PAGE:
So, where did we get gold? Ryan Lin/Amina Batkhuyag turn out to be a pretty good team, with Amina's short pips on both sides allowing her to both set up Ryan's loops (with short pushes and flips) and follow up with smashes. They would mostly romp to the final. After losing the first game against Canada, they won 3-1; then it was 3-0 over Columbia, Dominican Republic, and Brazil, and 3-1 over Venezuela, and they were in the final against the powerhouse Puerto Rican team, Enrique Rios/Valentina Davila. But gold it was as the two USA players play incredible, 10,-6,8,-9,8.
Final medal count for Under 13 Boys: gold in Under 13 Mixed Doubles for Ryan/Amina, and silver in Under 13 Boys' Doubles for Ryan/Winston. The biggest problem they faced were the formidable Puerto Ricans, with the Brazilians also very strong - so our players will need to train to beat these players. All four USA players made the quarterfinals of singles; Kef/Dhruv made the quarterfinals of doubles; and Kef/Genelia made the quarterfinals of mixed. They were so close you could almost taste the bronze and perhaps more.
And so things came to a close. It was a great ten days in Santo Domingo, despite the problems. And of course the transportation problems continued! I had a 3:47 AM (!) flight, along with Ryan and his dad, Hung. Our pickup was for midnight. At 12:05 Hung called the person in charge about this. We were promised it would be there by midnight. Hung pointed out it was already past midnight. We were promised the bus would be there by 12:15. At 12:20 Hung called again and this time we were promised the bus would be there by 12:30. The bus finally arrived at 12:38 AM and left at 12:41. It was a huge green bus, city-bus sized, for just the three of us. They had left windows open during a thunderstorm and every seat was wet. I dried off three with my towel. Two minutes after we left they turned a corner and Hung and Ryan's bags slid across the floor and out the back door, which the driver had forgotten to close! Hung yelled for the driver to stop, but we were hundreds of yards away already before he stopped. Hung got off to get them from where they'd fallen on the street. I stepped out to help just as the driver decided to back the bus up, and I almost stepped out of a suddenly rapidly moving bus. I barely grabbed a railing and pulled myself back in.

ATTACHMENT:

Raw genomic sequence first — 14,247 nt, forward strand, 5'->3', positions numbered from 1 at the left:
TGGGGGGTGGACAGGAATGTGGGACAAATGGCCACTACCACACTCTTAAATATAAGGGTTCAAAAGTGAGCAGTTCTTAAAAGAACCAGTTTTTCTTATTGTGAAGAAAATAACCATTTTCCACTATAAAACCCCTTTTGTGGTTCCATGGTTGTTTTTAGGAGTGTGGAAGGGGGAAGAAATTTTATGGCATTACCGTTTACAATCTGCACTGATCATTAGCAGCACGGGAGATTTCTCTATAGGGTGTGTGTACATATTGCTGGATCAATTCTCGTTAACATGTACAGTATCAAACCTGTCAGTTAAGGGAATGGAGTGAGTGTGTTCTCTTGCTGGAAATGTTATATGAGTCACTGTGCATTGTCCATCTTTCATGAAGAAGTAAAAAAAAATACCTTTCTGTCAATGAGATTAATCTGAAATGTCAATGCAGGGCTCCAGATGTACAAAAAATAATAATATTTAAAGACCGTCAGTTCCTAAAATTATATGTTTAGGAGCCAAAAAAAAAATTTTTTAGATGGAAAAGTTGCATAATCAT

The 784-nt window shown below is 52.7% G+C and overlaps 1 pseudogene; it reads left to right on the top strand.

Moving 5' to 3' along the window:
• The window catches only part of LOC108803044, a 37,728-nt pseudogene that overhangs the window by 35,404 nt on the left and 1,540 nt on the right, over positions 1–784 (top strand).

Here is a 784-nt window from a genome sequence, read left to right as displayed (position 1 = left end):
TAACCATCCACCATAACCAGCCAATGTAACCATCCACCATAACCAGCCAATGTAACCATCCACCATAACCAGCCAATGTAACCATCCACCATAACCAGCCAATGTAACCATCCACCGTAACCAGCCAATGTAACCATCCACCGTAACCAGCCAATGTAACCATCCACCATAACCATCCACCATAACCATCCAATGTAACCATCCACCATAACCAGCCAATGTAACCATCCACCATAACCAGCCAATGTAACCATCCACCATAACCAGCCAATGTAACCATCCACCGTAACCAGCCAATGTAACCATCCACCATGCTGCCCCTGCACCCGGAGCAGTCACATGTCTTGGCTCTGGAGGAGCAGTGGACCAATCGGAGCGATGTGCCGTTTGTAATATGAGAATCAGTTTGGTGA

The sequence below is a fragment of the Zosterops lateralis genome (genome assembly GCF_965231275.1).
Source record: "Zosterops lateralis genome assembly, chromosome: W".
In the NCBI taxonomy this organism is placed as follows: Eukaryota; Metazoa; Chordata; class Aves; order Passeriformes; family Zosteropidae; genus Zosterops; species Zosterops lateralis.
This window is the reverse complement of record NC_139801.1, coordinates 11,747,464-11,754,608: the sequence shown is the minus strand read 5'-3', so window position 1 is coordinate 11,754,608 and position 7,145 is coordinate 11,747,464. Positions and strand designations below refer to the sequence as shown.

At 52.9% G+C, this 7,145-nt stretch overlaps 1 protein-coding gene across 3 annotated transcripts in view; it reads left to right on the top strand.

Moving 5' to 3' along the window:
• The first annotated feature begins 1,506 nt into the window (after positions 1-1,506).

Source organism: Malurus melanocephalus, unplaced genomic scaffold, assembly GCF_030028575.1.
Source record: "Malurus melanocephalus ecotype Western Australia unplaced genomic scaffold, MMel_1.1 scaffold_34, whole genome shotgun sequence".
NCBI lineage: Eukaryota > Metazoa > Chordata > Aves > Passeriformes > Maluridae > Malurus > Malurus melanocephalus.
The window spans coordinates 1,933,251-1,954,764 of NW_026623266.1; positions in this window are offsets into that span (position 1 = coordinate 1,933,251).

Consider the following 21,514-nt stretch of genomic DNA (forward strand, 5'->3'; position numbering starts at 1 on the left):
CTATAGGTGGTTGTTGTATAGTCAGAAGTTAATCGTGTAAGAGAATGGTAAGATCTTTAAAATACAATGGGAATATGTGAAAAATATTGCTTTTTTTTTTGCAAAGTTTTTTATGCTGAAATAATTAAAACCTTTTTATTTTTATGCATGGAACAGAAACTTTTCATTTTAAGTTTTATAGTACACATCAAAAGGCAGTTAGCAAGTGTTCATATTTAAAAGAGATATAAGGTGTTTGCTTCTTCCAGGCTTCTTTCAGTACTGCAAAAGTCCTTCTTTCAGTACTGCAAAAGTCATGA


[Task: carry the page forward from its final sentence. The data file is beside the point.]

The kids had a great time, they learned a lot, they won a lot, and now they are going to want to win even more. If so, then in a few years this Super Sixteen just might, maybe, perhaps, take the world by storm, and then it's going to be gold galore!